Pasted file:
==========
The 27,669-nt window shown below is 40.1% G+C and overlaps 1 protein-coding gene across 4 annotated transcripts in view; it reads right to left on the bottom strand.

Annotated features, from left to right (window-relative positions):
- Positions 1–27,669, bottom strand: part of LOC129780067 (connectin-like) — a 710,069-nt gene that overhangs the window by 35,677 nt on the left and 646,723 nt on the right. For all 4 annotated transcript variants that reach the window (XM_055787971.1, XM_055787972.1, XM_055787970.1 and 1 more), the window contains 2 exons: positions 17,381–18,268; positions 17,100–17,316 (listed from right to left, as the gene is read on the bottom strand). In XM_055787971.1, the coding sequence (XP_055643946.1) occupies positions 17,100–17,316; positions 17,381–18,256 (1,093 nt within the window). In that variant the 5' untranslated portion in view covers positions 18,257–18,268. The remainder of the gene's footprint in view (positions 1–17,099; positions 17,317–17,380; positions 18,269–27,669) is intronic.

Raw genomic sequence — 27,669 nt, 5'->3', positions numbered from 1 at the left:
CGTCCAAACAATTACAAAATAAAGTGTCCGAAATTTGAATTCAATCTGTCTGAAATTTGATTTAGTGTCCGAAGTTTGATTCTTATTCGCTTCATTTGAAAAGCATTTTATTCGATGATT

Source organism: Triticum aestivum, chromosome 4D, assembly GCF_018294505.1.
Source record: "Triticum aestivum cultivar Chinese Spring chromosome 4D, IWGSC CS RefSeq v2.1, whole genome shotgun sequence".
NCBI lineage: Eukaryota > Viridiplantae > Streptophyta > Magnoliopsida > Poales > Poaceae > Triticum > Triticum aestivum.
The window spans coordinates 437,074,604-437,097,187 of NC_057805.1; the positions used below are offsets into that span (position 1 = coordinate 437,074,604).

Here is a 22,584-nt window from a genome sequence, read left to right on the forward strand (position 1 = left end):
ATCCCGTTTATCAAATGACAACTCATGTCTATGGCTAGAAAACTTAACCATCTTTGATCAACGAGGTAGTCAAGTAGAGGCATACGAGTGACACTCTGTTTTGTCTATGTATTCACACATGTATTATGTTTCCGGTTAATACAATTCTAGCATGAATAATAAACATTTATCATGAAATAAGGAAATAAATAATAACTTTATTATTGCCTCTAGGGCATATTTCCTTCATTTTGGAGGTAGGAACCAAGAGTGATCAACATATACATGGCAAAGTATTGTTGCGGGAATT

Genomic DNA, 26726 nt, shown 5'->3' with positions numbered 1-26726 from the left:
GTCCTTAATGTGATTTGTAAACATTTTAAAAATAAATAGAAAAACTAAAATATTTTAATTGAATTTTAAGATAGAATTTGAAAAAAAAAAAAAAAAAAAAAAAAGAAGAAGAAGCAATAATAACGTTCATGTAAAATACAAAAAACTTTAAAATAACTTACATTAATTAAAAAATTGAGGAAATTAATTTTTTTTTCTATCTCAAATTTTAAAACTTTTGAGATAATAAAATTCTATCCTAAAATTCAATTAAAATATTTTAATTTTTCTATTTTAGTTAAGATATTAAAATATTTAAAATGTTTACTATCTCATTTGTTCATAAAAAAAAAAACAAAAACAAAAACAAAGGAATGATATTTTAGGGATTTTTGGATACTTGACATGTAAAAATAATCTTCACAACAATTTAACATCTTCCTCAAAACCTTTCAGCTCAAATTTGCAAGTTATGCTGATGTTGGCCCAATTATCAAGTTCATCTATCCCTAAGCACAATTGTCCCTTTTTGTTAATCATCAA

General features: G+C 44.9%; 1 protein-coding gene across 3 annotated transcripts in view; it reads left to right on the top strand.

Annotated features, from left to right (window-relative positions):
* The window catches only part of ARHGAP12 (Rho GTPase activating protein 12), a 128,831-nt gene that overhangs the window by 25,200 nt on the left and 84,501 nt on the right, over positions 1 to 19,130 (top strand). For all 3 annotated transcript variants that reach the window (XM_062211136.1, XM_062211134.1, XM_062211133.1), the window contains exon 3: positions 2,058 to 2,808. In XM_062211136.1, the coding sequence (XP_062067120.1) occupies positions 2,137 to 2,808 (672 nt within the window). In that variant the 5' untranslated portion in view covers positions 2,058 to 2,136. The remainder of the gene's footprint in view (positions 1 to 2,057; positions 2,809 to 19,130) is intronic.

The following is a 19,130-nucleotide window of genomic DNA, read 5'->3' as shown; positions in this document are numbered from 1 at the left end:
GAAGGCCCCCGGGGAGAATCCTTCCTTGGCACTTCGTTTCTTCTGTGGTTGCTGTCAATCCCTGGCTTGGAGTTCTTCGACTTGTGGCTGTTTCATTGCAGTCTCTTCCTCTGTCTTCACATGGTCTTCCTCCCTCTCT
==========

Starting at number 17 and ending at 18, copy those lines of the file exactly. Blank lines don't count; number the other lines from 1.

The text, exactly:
The following is a 19,130-nucleotide window of genomic DNA, read 5'->3' as shown; positions in this document are numbered from 1 at the left end:
GAAGGCCCCCGGGGAGAATCCTTCCTTGGCACTTCGTTTCTTCTGTGGTTGCTGTCAATCCCTGGCTTGGAGTTCTTCGACTTGTGGCTGTTTCATTGCAGTCTCTTCCTCTGTCTTCACATGGTCTTCCTCCCTCTCT